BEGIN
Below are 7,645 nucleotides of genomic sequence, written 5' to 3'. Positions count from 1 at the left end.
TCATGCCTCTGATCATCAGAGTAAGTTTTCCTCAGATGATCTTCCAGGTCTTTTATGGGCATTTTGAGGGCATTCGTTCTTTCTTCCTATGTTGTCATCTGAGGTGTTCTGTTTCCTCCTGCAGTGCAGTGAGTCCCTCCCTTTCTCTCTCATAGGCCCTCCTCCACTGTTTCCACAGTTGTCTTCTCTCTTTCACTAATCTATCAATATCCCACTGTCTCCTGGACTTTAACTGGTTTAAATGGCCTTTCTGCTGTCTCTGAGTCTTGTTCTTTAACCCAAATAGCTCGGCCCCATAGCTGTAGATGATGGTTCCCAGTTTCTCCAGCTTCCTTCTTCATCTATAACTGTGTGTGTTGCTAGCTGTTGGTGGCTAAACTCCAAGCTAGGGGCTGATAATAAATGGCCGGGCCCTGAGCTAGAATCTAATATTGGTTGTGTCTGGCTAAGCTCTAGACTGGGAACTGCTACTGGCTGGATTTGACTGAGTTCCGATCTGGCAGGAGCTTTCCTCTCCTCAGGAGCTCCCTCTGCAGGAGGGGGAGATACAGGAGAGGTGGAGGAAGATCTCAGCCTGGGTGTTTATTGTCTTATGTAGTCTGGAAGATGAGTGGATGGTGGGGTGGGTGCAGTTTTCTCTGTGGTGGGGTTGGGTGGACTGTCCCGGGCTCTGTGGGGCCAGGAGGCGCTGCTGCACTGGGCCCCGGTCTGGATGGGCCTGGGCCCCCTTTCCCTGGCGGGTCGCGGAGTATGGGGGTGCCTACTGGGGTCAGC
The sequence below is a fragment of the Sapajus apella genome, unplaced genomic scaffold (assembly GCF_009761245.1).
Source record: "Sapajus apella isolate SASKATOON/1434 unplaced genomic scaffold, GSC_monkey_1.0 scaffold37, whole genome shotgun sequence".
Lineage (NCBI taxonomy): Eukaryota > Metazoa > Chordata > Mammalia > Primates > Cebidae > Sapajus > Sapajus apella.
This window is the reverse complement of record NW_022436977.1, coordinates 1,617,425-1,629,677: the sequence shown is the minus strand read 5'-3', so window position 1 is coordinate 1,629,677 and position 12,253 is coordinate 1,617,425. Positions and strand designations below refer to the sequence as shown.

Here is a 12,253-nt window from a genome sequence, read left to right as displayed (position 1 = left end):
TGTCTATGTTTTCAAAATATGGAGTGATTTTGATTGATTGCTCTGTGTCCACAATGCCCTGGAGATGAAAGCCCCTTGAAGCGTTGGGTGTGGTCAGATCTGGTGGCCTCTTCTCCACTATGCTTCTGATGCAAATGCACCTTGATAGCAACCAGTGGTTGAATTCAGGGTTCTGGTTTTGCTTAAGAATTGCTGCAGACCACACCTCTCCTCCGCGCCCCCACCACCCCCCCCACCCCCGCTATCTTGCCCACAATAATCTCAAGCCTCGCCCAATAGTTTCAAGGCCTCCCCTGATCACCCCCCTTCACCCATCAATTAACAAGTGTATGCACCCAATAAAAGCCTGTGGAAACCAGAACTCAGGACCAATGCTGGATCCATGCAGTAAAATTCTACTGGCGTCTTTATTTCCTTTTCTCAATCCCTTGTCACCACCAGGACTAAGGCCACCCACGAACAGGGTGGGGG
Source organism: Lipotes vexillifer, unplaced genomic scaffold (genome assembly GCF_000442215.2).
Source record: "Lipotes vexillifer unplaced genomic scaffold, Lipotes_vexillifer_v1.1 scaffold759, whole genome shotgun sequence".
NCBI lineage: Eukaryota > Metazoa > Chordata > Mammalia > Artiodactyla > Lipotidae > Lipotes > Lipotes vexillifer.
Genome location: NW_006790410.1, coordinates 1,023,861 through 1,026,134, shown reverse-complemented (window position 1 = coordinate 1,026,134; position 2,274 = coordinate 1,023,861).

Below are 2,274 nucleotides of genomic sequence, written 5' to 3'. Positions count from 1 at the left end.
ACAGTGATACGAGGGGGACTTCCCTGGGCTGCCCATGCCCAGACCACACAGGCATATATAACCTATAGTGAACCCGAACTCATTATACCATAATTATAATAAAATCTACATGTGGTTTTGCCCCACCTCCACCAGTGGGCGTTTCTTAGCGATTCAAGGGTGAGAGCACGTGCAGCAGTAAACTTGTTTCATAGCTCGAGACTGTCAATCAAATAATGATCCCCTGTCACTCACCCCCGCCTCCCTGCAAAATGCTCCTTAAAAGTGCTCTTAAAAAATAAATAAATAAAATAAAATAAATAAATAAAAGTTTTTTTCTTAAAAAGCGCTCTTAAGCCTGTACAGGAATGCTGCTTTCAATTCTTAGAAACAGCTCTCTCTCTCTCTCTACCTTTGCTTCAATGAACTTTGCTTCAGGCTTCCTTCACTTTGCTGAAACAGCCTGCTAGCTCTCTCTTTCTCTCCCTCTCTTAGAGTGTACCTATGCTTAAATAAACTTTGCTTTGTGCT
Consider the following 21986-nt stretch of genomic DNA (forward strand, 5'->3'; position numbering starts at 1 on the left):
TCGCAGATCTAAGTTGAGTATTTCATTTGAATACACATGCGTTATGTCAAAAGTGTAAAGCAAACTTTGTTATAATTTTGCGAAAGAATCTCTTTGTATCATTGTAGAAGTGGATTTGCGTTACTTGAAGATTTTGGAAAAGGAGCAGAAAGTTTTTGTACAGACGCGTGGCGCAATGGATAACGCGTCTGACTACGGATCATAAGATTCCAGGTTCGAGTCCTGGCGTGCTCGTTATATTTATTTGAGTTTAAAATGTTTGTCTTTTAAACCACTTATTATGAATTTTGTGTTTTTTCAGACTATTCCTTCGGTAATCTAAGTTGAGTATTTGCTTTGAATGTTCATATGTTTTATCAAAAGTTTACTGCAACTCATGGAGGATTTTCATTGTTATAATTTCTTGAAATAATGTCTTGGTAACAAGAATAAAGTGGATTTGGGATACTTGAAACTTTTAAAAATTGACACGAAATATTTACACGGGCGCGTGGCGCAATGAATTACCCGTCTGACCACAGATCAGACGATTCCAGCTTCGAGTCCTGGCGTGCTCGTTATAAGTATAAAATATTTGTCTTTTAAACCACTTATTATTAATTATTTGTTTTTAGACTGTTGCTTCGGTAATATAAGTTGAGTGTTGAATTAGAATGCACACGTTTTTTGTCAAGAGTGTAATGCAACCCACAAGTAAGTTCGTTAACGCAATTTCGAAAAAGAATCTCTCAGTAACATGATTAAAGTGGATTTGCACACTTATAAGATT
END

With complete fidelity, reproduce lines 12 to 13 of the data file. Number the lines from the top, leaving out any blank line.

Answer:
Genome location: NW_006790410.1, coordinates 1,023,861 through 1,026,134, shown reverse-complemented (window position 1 = coordinate 1,026,134; position 2,274 = coordinate 1,023,861).

Below are 2,274 nucleotides of genomic sequence, written 5' to 3'. Positions count from 1 at the left end.